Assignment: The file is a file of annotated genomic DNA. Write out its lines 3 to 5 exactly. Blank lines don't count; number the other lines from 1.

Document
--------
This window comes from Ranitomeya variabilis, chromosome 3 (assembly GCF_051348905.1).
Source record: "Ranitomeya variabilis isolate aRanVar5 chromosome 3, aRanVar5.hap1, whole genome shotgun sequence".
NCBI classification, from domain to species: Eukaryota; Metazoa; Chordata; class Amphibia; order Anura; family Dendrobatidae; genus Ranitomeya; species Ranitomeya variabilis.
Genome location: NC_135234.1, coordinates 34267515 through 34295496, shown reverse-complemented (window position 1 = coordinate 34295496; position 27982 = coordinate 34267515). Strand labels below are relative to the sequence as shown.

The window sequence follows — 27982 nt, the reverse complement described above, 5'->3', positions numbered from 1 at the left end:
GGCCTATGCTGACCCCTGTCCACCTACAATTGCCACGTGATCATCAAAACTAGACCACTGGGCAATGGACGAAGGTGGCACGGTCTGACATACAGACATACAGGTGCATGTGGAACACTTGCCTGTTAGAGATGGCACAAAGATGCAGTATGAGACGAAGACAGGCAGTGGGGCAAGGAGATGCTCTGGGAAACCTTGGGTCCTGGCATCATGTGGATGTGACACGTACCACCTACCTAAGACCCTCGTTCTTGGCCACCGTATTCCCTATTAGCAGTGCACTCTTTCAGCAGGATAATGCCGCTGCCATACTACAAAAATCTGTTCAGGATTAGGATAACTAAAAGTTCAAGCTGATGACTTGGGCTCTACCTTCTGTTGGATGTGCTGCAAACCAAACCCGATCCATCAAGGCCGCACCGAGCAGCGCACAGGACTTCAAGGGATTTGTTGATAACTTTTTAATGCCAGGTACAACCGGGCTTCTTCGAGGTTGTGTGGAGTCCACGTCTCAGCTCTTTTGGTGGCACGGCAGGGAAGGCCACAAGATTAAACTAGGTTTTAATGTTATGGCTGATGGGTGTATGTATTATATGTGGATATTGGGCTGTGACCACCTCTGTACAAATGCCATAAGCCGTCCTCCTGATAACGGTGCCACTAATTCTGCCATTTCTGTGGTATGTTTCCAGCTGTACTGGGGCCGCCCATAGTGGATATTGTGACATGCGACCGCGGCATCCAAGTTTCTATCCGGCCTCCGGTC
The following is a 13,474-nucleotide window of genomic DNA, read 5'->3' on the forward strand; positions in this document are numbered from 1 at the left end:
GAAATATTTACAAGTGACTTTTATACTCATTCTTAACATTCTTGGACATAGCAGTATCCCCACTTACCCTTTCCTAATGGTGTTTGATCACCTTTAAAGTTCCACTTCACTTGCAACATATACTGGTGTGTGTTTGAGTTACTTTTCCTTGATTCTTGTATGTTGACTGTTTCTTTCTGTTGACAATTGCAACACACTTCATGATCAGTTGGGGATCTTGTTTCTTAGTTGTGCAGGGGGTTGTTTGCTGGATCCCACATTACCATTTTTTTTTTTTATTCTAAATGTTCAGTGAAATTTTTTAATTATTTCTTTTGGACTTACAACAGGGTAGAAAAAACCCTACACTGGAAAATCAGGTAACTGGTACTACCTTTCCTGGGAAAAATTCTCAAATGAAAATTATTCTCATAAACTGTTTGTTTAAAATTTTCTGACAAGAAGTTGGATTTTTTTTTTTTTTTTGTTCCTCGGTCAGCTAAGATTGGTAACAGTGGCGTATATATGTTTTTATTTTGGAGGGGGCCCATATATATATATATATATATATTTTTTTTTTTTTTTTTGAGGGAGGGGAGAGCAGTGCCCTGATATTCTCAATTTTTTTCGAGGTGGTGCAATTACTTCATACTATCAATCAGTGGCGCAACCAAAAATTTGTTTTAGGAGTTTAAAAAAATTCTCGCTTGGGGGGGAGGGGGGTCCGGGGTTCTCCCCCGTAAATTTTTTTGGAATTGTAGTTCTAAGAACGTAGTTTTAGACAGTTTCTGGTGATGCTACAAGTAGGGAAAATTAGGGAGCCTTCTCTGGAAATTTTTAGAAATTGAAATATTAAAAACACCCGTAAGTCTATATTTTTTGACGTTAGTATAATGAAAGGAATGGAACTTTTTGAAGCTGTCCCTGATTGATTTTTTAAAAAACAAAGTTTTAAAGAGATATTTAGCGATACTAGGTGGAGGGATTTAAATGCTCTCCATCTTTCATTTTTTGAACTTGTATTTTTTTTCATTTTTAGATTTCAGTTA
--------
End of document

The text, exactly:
NCBI classification, from domain to species: Eukaryota; Metazoa; Chordata; class Amphibia; order Anura; family Dendrobatidae; genus Ranitomeya; species Ranitomeya variabilis.
Genome location: NC_135234.1, coordinates 34267515 through 34295496, shown reverse-complemented (window position 1 = coordinate 34295496; position 27982 = coordinate 34267515). Strand labels below are relative to the sequence as shown.

The window sequence follows — 27982 nt, the reverse complement described above, 5'->3', positions numbered from 1 at the left end: